“But you know, some of us feel that it’s a tension between God and man.”
I’m not religious. But people who admire King should not forget that he viewed himself first as a preacher. We’ve made him a great secular figure of history. And he is that in many ways. Yet to see him only in that light is to miss the real person behind the image.
“ …in every one of us..there’s a civil war going on….every time you set out to be good, there’s something pulling on you…every time you set out to love, something keeps pulling on you trying to get you to hate. Every time you set out to be kind and say nice things…something is pulling on you to be jealous and envious and spread evil gossip…..we end up crying out with St. Augustine “Lord make me pure but not yet.”
Again, this dilemma is universal. Though it happened to Ghandi, it is also a matter a daily concern in our normal lives. We want to be a certain type of person, but it’s an ongoing struggle. Who does not feel that way upon honest reflection?
“And this brings me to the basic point of the text. In the final analysis God does not judge us by the seperate incidents or the seperate mistakes that we make, but by the total bent of our lives. In the final analysis, God knows that his children are weak and they are frail. In the final analysis, what God requires is that your heart is right. Salvation isn’t reaching the destination of absolute morality, but it’s about being in the process and on the right road.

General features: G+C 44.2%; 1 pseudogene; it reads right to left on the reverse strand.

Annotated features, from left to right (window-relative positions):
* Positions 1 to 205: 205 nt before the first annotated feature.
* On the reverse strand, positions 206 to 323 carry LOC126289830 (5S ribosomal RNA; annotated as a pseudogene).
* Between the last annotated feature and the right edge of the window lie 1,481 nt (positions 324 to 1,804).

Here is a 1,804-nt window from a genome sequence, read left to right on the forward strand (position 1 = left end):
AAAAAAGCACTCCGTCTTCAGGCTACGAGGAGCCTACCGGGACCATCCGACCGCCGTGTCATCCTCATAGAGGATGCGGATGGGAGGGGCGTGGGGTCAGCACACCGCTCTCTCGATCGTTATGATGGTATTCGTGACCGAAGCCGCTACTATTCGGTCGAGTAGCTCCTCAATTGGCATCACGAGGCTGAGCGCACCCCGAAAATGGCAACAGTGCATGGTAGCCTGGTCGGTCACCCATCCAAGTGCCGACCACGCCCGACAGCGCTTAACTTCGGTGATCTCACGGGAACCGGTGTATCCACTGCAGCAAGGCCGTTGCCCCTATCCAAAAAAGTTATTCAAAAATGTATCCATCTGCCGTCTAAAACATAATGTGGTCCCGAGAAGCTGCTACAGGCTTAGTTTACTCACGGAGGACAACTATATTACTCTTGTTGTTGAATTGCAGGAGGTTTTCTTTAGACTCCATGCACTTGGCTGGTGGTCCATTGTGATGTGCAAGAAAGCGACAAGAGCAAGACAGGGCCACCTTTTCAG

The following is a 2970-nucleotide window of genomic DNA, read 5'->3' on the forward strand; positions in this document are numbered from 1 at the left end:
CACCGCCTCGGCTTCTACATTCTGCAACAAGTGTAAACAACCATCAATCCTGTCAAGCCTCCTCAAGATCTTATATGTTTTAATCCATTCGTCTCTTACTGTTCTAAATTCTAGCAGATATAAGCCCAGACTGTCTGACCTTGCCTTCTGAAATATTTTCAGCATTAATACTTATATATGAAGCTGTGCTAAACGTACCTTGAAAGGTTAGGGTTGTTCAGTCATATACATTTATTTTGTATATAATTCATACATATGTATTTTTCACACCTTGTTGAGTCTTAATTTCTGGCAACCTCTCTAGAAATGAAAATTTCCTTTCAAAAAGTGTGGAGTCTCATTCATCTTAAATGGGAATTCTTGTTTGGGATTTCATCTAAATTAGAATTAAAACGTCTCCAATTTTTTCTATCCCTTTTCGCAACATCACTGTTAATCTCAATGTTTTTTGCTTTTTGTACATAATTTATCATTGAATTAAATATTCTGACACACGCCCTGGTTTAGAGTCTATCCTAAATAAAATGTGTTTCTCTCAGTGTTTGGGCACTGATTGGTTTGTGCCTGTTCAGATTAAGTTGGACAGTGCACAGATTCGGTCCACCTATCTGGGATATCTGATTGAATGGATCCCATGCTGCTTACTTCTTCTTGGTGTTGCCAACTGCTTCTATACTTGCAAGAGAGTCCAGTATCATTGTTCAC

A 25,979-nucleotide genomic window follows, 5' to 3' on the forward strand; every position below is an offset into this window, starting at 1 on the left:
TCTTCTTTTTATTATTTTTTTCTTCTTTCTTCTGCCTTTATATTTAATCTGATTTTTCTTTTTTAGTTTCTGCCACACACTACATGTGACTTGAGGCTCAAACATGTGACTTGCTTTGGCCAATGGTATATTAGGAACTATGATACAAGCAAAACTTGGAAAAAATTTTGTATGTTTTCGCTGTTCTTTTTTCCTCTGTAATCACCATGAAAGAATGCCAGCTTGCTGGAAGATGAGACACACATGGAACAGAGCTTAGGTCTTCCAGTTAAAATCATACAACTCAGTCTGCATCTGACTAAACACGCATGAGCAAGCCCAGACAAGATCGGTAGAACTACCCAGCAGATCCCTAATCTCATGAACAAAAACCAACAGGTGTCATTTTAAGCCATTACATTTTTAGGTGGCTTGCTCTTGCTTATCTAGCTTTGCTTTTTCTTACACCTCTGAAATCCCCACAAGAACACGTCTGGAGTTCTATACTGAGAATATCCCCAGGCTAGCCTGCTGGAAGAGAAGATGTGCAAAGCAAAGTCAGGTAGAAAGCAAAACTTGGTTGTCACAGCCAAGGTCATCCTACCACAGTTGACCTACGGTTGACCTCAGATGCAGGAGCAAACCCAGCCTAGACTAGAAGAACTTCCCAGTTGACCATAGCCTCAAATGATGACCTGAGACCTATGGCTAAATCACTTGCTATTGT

I think this is right on. Recognizing the fragility of the individual is at the core of political liberalism and at the core of treating others decently. Life is hard as hell and we are all going to make many mistakes. The question to ask when a mistake is made is what was in the heart of the person who made the error. Isn’t that the way you and I would want to be judged?
King’s talking about the bent of ones life is kindred to the observation he often made that the moral arc of the universe is long, but that it bends towards justice.
We can’t say that all of existence is bad because terrible things happen in history We have to retain a final belief that life has meaningful purpose and that justice and concern for others is part of that purpose.